Houses need to be cleaned and we often include our children in our chores routines to help. Did you know that kids are learning so much while they help with the everyday maintenance of our homes? Housekeeping is all about skill development.
Learning how to take care of the place that you live is a very important life skill. Without that ability, the future can be destined for much chaos and dirt in our children’s lives. Giving them the foundational skills to be successful is so helpful for their ability to have a clean house when they become independent and live away from home. In fact, sometimes these skills are so important they are actually transferrable to other areas of our lives – like for work or volunteering.
Listening Skills / Following instructions
In order to be able to complete a housekeeping task, children have to learn both to listen to the chore assigned to them, and follow the instructions they are given. Not being able to do that means that things won’t get completed, and they will let down the rest of the family. This is a great opportunity to develop quality listening skills – or, to find a solution to help kids get that information in other ways. For example, if you have a child who can’t follow verbal instructions, working with them to make a checklist card they can reference can be a great tool to teach them how to adapt situations to their personal needs.
Importance of Sequencing
Chores are all about understanding sequencing. You can vacuum if you haven’t picked the toys up off the floor. You need to wash the clothes before you put them in the dryer, etc. If you don’t do things in an intentional order, you can’t complete a task properly. This is a great skill for kids to easily learn from trial and error in a safe task like housework – planning ahead all the pieces of the sequence, so you don’t end up trapped in the corner of the kitchen surrounded by a wet floor.
Keeping a house tidy isn’t just about the chores list. It’s also about having homes for things and knowing where stuff belongs. This is a lesson in organization – and one that kids are easily adaptable to. Getting them to put things away in their proper places, or helping you to find a good, intentional home for random objects is a way to help them understand and develop organizational skills.
Housekeeping is Teamwork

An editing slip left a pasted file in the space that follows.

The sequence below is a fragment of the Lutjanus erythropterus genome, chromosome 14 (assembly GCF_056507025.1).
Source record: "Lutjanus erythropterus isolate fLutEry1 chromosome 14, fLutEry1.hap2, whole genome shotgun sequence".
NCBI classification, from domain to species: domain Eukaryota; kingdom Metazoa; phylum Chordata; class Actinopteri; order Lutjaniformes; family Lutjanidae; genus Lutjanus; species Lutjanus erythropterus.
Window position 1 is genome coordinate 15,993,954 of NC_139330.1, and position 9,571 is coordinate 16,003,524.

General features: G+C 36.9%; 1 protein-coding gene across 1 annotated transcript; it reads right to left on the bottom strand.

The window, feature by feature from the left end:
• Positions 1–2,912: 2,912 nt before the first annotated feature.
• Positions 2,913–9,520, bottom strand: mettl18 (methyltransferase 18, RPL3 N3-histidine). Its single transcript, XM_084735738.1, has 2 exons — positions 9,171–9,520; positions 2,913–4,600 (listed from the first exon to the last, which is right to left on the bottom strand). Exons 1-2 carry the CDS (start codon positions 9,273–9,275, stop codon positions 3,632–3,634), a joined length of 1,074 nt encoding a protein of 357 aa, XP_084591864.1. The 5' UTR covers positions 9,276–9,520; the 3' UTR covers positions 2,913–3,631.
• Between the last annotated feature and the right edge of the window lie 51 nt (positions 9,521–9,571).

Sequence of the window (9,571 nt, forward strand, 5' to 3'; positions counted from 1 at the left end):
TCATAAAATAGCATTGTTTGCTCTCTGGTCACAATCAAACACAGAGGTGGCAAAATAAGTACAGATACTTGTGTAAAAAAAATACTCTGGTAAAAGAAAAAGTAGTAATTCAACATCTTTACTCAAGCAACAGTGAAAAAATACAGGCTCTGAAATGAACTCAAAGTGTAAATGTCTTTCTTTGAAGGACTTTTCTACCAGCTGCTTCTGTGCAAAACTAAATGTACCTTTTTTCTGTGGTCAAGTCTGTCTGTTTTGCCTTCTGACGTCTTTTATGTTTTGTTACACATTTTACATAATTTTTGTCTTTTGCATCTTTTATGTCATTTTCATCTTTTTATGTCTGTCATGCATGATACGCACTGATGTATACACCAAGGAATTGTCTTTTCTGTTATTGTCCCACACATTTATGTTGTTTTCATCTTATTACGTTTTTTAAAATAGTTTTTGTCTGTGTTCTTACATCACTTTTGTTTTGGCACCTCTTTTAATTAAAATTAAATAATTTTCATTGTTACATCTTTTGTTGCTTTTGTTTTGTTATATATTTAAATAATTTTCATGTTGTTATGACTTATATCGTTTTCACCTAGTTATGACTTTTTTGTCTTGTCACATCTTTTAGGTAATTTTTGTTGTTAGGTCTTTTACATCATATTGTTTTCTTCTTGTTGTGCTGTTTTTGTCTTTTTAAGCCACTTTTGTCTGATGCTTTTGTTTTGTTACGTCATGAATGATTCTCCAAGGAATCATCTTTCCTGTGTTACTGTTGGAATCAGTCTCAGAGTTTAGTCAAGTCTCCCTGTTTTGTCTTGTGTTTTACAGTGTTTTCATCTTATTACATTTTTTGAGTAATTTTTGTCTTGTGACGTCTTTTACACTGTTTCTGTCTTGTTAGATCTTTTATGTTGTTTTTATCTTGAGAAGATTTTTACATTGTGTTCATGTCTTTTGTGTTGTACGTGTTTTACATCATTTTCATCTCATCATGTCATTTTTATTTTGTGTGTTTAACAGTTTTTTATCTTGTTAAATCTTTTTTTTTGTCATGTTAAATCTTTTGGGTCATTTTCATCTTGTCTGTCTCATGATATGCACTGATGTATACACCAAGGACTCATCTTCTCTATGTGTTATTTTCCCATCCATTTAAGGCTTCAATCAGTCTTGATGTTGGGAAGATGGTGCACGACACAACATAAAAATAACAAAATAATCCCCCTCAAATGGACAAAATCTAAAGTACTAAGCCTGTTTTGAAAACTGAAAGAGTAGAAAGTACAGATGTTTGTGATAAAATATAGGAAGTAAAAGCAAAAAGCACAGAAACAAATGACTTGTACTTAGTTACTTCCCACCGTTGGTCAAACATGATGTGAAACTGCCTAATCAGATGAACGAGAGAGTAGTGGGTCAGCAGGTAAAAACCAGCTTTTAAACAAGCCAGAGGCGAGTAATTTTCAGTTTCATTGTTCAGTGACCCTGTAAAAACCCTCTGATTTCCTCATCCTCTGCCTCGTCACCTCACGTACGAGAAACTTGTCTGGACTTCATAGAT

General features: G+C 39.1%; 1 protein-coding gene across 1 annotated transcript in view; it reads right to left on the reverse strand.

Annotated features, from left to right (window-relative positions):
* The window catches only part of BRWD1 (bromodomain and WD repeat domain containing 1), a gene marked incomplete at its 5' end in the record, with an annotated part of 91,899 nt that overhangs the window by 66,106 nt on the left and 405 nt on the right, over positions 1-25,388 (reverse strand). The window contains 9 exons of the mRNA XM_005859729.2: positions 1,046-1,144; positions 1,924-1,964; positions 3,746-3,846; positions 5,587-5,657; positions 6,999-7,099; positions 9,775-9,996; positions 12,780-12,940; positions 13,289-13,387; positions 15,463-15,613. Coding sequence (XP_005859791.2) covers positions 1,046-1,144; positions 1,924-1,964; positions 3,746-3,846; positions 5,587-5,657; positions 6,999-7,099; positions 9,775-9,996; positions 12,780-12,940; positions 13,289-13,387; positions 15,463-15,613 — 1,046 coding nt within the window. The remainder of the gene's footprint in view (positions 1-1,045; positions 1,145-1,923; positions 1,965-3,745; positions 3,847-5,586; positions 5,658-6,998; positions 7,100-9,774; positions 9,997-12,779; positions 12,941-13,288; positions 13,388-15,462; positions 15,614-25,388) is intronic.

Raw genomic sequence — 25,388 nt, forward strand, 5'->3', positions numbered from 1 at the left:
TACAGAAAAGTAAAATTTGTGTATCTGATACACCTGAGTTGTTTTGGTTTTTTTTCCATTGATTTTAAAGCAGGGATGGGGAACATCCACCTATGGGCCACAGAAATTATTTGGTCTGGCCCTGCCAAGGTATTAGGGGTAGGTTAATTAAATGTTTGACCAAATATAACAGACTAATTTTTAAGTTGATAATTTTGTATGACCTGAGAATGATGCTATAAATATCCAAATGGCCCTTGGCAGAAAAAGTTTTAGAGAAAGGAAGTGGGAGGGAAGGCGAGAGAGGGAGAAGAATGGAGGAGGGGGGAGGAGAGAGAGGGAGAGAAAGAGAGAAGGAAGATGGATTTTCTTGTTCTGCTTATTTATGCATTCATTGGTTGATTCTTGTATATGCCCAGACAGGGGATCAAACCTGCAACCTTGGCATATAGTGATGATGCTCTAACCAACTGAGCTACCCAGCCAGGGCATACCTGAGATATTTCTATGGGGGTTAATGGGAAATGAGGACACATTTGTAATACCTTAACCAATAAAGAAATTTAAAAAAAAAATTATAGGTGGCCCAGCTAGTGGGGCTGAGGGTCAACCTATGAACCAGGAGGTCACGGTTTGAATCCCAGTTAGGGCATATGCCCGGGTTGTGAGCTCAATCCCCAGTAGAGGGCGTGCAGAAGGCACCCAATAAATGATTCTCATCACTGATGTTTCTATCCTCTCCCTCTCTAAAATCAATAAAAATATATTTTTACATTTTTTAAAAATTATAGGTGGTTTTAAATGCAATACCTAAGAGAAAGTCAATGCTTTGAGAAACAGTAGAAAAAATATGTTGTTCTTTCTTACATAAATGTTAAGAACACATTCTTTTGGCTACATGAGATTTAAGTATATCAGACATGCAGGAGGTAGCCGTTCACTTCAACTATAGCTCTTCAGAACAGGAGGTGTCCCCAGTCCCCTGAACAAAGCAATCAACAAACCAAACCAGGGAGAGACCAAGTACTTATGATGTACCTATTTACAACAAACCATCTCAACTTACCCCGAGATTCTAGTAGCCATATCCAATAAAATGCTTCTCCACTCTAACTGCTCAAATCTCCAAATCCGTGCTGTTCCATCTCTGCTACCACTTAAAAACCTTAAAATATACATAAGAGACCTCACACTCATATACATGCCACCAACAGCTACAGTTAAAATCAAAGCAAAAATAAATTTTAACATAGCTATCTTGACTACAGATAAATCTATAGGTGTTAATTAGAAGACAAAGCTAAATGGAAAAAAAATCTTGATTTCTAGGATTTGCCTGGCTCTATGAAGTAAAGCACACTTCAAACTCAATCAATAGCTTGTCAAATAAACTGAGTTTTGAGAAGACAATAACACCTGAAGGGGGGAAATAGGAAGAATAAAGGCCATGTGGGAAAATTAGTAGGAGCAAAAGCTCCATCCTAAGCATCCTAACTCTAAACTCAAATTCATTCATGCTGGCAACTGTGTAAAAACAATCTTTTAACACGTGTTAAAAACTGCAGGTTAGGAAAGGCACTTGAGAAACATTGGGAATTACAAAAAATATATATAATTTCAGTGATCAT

Housework IS teamwork. If one person has to handle everything themselves, it will be unfair and untidy. Everyone who lives in a house can help maintain it – and figuring out how to do that together as a family is a skill all of its own. Dividing up and delegating tasks and then having accountability for completion is exactly what teamwork and leadership are. Encouraging and helping each other complete tasks is a wonderful way of developing quality teamwork skills.
Maintenance and Safety
Whether or not you use chemicals in your house, housekeeping involves a lot of understanding of how to properly use the tools and supplies that are needed. Understanding how a vacuum works and how to properly maintain it, for example, can be a great lesson not only in caretaking, but also in safety as you don’t want your children to put their fingers in the power head while it is running. If you do use chemicals in your house, this is an opportunity to teach them about the hazard symbols they find on bottles – flammable, corrosive, explosive, etc. along with the understanding of how to use them safely and store them properly.
Gross and Fine Motor Skills
Almost all chores involve physical movement. A task like sweeping and vacuuming need the development of large muscle skills, whereas something like washing dishes might need more small motor skills and the use of fingers only. It’s a great way to include fitness into your day.
Attention to Detail
Cleaning a house is all about detail. It’s about taking careful inventory of the project you are working on and examining it closely. Did it get done? Does it need to be done? Have I done a good job? Missing a shelf while dusting can be pretty obvious, but it’s not nearly as gross as missing a puddle of pee beside the toilet. The skill of paying attention to what you are doing and making sure it’s completed thoroughly is one that is easily learned through chores and helping around the house.
Responsibility is defined as answerable or accountable, as for something within one’s power, control, or management. Our kids learn how important it is to do what they are given. If your child has been assigned a chore, they need to do it. This teaches responsibility – following through and completing tasks, and diligence as well – making sure they’ve done the best that they can.
Pride and Ownership
Kids love to see rewards of their labour, and chores can physically show them how they’ve done. They can take pride and ownership in the changes they’ve helped complete, as well as feel confident in their skills.
Housekeeping is so much more than just making the house clean. It’s all about learning.
This post is part of a 10 day series all about learning through every experience. Join me as we look at different ways kids learn outside of a textbook and workbook – just by experiencing life.